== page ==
For more on Ruth Bader Ginsburg, check out our special report.
This week marks the six-month anniversary of Ruth Bader Ginsburg’s death, and when I think back to September and the events that followed, it all seems so surreal. From Senate Republicans ramming Amy Coney Barrett through the confirmation process practically before Ginsburg’s last breath had left her body, to the election and post-election tantrum that Trump (remember that guy?) and his supporters threw that culminated in a literal attempt to overthrow the government, it’s like Ginsburg died and then the shit hit the fan in protest.
Ginsburg was obviously a powerhouse when it came to gender equality. (And I wrote as much when she died.) But so much of what has happened since her death is a direct consequence of things she warned us about. I decided to take it upon myself to mark the occasion by saying “I told you so,” on her behalf.
Because when it comes to voting rights and the right to contraception and abortion, she did tell us. In her dissent in Hobby Lobby v. Burwell, she foretold a future in which some people’s religious beliefs would be prioritized over the rights of other people to not have those religious beliefs interfere with their lives. And then right before she died, she told us in her dissent in Little Sisters of the Poor v. Pennsylvania that the future she foretold had arrived.
She told us in Shelby v. Holder that gutting the Voting Rights Act of 1965, which had successfully reduced voter suppression in states with a history of disenfranchising Black voters, would be like tossing away your umbrella because it’s no longer raining. Well look around: There’s no umbrella, and Black voters are soaked.
She told us in Whole Woman’s Health v. Hellerstedt that anti-choice lawmakers claiming they are passing abortion bills to “protect women” were full of crap. And given that lawmakers are now outright calling for the deaths of people who get abortions, it’s obvious that she was correct.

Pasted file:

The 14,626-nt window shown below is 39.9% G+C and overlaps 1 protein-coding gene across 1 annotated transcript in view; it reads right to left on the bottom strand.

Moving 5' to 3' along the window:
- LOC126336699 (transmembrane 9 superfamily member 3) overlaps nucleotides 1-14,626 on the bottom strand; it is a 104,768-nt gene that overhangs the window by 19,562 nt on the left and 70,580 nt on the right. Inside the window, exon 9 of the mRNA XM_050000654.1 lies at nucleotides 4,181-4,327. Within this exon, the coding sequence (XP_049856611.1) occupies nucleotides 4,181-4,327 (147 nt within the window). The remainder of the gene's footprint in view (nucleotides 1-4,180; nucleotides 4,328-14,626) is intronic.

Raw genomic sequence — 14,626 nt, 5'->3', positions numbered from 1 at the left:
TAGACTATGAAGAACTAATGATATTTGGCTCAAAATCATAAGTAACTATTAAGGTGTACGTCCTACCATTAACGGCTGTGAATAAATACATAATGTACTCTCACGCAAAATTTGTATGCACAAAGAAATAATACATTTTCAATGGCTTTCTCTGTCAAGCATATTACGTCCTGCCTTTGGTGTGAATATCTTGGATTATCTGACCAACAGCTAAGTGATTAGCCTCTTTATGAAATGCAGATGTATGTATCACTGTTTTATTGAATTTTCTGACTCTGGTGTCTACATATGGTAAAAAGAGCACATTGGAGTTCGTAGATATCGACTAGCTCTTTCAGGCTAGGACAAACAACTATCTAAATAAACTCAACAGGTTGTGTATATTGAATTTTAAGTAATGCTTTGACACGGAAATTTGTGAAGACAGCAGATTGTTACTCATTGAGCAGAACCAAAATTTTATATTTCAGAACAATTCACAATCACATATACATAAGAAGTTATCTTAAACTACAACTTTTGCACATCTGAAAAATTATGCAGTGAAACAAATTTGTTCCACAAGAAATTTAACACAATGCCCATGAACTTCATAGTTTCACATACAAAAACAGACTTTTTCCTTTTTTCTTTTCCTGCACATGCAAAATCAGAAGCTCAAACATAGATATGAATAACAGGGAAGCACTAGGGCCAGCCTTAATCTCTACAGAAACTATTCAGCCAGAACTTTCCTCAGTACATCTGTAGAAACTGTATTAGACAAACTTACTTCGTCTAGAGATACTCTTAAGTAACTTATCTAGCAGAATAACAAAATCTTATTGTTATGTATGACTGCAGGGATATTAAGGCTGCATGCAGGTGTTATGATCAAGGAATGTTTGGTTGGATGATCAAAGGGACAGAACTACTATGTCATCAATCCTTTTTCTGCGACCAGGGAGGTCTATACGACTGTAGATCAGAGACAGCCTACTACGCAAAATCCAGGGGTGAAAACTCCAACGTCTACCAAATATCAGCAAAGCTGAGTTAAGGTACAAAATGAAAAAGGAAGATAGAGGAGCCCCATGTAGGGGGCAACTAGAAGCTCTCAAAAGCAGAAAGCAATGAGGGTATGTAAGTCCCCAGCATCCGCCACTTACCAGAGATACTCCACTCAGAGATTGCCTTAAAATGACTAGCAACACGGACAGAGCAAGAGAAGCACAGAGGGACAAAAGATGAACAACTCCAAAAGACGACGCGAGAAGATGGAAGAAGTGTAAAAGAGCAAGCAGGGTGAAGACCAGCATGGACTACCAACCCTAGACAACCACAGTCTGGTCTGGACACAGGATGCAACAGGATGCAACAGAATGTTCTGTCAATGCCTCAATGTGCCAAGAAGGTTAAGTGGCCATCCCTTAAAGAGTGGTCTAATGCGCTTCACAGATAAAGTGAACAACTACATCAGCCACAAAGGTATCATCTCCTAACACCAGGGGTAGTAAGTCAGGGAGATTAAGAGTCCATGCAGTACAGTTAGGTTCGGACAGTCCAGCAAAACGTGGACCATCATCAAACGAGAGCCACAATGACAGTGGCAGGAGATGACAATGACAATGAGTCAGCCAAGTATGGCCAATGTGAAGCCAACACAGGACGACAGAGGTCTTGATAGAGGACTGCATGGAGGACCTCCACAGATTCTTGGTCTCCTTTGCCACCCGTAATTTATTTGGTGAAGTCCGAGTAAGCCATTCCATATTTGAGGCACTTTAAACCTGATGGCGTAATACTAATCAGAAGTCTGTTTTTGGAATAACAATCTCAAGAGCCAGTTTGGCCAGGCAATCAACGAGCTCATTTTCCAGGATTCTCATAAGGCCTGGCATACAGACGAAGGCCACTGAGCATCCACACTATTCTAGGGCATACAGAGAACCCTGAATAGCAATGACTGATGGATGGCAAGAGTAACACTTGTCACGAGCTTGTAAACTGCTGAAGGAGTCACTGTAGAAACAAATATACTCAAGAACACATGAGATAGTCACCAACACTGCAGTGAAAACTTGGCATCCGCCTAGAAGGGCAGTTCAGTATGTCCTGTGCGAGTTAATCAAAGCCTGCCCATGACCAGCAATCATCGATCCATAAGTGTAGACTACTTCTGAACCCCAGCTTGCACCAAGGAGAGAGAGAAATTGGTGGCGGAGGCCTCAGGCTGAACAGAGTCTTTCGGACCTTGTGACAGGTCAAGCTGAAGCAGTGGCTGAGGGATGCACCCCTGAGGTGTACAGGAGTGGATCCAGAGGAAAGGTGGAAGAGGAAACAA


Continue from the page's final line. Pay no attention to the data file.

She told us. She was right. If only we had listened.
So I’m going to gifsplain just how right she was, and because I think RBG would 100 percent have approved of this sort of whimsical undertaking, I’m going to do it using Schitt’s Creek GIFs.
On birth control
When it came to the birth control wars, Ginsburg was downright prescient—but to understand how, we have to revisit how the birth control wars started in the first place.
The year was 2011. President Obama had signed the Affordable Care Act into law, and the Department of Health and Human Services had this nifty idea about improving women’s health care by making coverage widely accessible and paying for it.
After some studies were conducted, HHS released guidelines intended to improve women’s health care while reducing its cost. The guidelines required all new private insurance plans to cover preventive services like breast exams and Pap smears, maternity care, HPV testing, gestational diabetes screening, and breastfeeding support without co-pay.
The guidelines also mandated coverage of contraceptives. If you are a private employer offering health insurance to your employees, that insurance needs to cover birth control. If you’re a school offering health insurance to your students, that insurance needs to cover birth control. But if you are a church or a religious organization, your insurance doesn’t have to cover birth control; and if you’re a group of nuns, you should probably sit down and stop complaining because literally no one is forcing you to provide birth control to anyone.
This mandate sparked off a war about birth control—who has to pay for it? Is it evil? Are they slut pills? Does it kill babies?—that continues to this day.
The opening salvo of the birth control wars came to a head in June of 2014, when the Supreme Court issued its ruling in Hobby Lobby v. Burwell.
You remember Hobby Lobby, don’t you? The yarn store that thought it was a real boy and sued for the right to shove its religious beliefs down the throats of all its employees, whether they were Christian or not?
In Hobby Lobby, the Supreme Court essentially said, “Sure thing, Hobby Lobby. You’re people. You have religious beliefs. Go ahead and shove your Christian beliefs down your employees’ throats, even if your employees are Jewish, Muslim, or pastafarians.” Does that make sense to you?
Sensible or not, the Court ruled for the first time ever that certain for-profit corporations had the right to religious freedom and were entitled to exercise their religious freedom by refusing to provide birth control coverage to their employees. It was a terrible decision marred by absurd logic, and Ginsburg knew the effect the decision would have. Her dissent warned us of a worrying future in which some people’s religious rights were prioritized over the religious rights of other people.